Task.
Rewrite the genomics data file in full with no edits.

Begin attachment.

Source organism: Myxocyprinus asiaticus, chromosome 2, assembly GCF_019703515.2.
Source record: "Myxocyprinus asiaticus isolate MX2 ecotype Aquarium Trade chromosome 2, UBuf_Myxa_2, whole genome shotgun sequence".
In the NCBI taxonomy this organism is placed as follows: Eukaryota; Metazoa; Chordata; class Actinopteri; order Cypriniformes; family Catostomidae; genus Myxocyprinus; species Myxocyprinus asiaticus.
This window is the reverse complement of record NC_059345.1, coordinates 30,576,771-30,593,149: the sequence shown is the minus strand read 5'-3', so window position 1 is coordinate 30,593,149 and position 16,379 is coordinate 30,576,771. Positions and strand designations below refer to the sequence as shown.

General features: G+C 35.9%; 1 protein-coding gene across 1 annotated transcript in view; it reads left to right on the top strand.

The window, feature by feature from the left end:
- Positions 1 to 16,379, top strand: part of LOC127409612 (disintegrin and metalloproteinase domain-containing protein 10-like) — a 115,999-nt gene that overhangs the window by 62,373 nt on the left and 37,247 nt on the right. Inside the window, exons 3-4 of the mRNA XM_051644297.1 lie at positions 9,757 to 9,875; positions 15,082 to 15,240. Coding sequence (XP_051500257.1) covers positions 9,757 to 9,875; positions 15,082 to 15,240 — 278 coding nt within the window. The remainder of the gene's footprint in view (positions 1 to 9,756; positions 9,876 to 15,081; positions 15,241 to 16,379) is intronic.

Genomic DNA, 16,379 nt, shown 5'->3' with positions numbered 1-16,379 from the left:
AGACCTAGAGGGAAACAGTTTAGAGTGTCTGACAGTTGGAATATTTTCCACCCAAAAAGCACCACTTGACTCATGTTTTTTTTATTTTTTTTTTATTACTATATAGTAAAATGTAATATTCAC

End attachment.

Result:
Source organism: Myxocyprinus asiaticus, chromosome 2, assembly GCF_019703515.2.
Source record: "Myxocyprinus asiaticus isolate MX2 ecotype Aquarium Trade chromosome 2, UBuf_Myxa_2, whole genome shotgun sequence".
In the NCBI taxonomy this organism is placed as follows: Eukaryota; Metazoa; Chordata; class Actinopteri; order Cypriniformes; family Catostomidae; genus Myxocyprinus; species Myxocyprinus asiaticus.
This window is the reverse complement of record NC_059345.1, coordinates 30,576,771-30,593,149: the sequence shown is the minus strand read 5'-3', so window position 1 is coordinate 30,593,149 and position 16,379 is coordinate 30,576,771. Positions and strand designations below refer to the sequence as shown.

General features: G+C 35.9%; 1 protein-coding gene across 1 annotated transcript in view; it reads left to right on the top strand.

The window, feature by feature from the left end:
- Positions 1 to 16,379, top strand: part of LOC127409612 (disintegrin and metalloproteinase domain-containing protein 10-like) — a 115,999-nt gene that overhangs the window by 62,373 nt on the left and 37,247 nt on the right. Inside the window, exons 3-4 of the mRNA XM_051644297.1 lie at positions 9,757 to 9,875; positions 15,082 to 15,240. Coding sequence (XP_051500257.1) covers positions 9,757 to 9,875; positions 15,082 to 15,240 — 278 coding nt within the window. The remainder of the gene's footprint in view (positions 1 to 9,756; positions 9,876 to 15,081; positions 15,241 to 16,379) is intronic.

Genomic DNA, 16,379 nt, shown 5'->3' with positions numbered 1-16,379 from the left:
AGACCTAGAGGGAAACAGTTTAGAGTGTCTGACAGTTGGAATATTTTCCACCCAAAAAGCACCACTTGACTCATGTTTTTTTTATTTTTTTTTTATTACTATATAGTAAAATGTAATATTCAC